The year 2014 appears to be shaping up similarly to 2013, in that U.S. equities led the developed and emerging markets. However, it was a much tougher market environment as the easy multiple expansion of 2013 is behind us. The bull market that began in October 2011 led to significant valuation expansion, as is typically the case, and further advances will rely on earnings growth and dividends. As long as growth remains good, but not great, corporate management teams will likely continue to use their excess capital for dividend increases and share repurchases. The S&P 500

price-to-earnings ratio reached 18.3 at the end of November (surpassing the historic median of 16.6), but the current dividend yield of 2.0% looks reasonable compared with the 10-year Treasury yield of 2.11%. These comparisons grow more extreme in Europe and Japan, where dividend yields of 3.8% in Europe compare with the German 10-year at 0.62% and Japanese yields of 1.5% also dwarf their 10-year yields of 0.37%. Our base case forecast for 2015 is for little valuation change, with the S&P 500 returning 9%, emerging markets returning 5%, and developed markets outside the United States returning 3%. It is important to note that these forecasts assume constant currency values – and if the dollar keeps rallying, the markets outside the United States will see a commensurate reduction in their dollar-based returns.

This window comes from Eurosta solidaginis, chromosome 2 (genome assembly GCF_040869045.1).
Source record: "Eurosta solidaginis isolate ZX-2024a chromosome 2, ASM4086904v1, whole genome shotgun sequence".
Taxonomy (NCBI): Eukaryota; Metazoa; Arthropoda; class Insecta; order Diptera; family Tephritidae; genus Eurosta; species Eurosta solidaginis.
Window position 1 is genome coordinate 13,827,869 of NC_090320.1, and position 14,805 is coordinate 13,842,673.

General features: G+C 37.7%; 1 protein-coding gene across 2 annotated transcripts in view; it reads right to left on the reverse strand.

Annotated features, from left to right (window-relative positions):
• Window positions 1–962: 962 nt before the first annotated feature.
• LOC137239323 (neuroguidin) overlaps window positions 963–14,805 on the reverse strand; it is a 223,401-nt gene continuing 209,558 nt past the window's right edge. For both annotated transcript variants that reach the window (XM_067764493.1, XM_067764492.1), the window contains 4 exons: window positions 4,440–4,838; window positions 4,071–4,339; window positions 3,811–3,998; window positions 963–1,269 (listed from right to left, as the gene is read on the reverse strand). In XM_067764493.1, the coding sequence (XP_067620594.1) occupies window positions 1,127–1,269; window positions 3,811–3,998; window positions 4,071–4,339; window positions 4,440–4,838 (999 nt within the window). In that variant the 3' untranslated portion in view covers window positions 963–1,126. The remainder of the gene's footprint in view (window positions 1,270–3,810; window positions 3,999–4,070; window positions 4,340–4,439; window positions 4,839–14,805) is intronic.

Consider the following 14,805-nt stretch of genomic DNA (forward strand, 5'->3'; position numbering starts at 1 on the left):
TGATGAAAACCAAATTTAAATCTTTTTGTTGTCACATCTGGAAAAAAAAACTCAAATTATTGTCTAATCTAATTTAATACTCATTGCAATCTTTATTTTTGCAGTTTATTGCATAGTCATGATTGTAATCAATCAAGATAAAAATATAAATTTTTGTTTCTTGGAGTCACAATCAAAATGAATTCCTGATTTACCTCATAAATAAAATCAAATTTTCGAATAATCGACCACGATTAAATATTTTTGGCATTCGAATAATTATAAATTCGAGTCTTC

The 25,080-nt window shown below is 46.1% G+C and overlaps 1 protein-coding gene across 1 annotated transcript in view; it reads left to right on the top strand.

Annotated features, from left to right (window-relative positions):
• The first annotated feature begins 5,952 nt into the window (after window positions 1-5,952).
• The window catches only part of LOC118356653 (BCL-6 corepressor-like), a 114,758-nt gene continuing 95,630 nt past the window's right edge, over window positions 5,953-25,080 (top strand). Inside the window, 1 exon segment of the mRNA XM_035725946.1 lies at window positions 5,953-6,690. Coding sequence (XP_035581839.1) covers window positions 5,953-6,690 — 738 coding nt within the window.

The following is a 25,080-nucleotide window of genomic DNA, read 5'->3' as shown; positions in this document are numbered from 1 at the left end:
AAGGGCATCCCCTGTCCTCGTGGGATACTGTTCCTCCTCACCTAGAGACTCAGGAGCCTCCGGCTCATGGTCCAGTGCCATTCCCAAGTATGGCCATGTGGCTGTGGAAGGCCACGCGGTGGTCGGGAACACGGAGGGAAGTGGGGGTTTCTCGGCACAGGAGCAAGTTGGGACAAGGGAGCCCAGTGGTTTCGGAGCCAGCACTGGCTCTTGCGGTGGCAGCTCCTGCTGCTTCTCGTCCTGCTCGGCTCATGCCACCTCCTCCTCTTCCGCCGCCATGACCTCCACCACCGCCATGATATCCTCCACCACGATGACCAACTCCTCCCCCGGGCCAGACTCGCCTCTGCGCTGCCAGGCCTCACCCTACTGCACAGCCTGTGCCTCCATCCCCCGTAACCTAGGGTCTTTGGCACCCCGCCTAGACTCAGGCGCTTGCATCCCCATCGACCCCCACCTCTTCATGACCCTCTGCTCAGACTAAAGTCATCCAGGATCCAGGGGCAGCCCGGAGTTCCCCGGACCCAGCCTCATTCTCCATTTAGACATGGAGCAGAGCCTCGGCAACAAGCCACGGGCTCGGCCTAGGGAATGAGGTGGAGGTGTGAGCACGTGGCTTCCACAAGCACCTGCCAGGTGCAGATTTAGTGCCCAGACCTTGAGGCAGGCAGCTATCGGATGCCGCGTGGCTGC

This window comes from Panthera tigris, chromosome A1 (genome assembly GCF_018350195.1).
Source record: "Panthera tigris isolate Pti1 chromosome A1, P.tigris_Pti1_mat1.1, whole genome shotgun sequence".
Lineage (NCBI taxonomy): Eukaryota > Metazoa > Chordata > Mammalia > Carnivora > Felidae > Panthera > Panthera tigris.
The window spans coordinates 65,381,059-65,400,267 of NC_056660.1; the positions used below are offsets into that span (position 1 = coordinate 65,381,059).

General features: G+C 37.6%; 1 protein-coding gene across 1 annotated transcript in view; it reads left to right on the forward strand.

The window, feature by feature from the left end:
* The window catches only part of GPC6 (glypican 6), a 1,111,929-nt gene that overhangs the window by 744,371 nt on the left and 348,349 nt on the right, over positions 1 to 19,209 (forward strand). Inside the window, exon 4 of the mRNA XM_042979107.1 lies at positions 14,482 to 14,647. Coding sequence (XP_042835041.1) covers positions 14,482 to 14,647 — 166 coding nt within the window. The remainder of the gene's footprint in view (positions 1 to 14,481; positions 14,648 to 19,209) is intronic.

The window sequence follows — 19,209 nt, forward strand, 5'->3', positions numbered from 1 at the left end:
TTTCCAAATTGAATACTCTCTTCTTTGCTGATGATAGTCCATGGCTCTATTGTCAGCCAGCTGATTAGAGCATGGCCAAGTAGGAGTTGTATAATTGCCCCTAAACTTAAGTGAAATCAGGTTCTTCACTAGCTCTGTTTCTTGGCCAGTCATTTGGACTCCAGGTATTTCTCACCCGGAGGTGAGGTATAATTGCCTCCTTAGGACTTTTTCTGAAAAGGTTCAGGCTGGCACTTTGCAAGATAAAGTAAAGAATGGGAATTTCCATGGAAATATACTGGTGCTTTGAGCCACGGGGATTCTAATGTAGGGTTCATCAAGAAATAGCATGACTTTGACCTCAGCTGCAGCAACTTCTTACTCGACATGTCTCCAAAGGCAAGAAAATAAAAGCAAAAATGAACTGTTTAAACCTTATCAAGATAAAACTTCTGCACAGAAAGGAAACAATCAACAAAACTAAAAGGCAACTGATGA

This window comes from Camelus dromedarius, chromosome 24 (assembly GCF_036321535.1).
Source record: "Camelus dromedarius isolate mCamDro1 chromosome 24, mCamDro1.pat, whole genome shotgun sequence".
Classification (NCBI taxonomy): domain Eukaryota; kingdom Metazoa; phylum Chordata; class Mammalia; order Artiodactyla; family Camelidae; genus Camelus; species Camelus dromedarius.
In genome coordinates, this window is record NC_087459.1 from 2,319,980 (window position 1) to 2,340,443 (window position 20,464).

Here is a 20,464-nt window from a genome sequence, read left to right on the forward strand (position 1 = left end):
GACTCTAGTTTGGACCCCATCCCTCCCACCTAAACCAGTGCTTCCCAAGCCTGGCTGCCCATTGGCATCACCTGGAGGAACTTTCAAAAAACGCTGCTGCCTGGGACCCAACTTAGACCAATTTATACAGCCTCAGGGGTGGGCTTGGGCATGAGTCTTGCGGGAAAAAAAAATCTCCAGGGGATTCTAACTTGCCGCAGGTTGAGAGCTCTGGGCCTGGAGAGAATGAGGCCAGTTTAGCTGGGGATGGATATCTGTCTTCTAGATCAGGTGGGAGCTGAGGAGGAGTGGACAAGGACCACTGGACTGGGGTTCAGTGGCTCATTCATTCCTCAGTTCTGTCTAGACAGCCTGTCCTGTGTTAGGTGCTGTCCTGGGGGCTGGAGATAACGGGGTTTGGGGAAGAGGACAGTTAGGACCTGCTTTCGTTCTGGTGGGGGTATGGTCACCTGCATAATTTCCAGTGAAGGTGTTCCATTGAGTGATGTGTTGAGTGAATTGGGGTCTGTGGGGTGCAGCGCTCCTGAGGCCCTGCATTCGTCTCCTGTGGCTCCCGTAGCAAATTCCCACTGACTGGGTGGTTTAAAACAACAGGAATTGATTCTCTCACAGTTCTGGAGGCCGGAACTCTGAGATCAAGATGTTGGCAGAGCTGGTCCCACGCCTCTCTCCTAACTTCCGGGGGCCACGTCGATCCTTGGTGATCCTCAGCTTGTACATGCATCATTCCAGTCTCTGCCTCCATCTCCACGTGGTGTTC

A key question investors are wrestling with is how stocks will perform once central bank policy starts to normalize. With the Fed first up to raise rates, we can use them as a template for other developed markets. In the last five rate cycles, U.S. stocks generated a positive return four times in the one-year period that commenced six months before the first rate hike (this accounts for the discounting mechanism in the stock market). The one exception was the 1988 rate cycle, for which the performance timeframe captures the 1987 crash that was unrelated to the rate cycle. We think that the Fed will only increase interest rates in an environment of durable growth, and will be unlikely to surprise the markets. Therefore, while the rate hikes could increase volatility in the markets, they should not derail equity prices in an expanding economy, which supports our overweight recommendation as shown in Exhibit 2.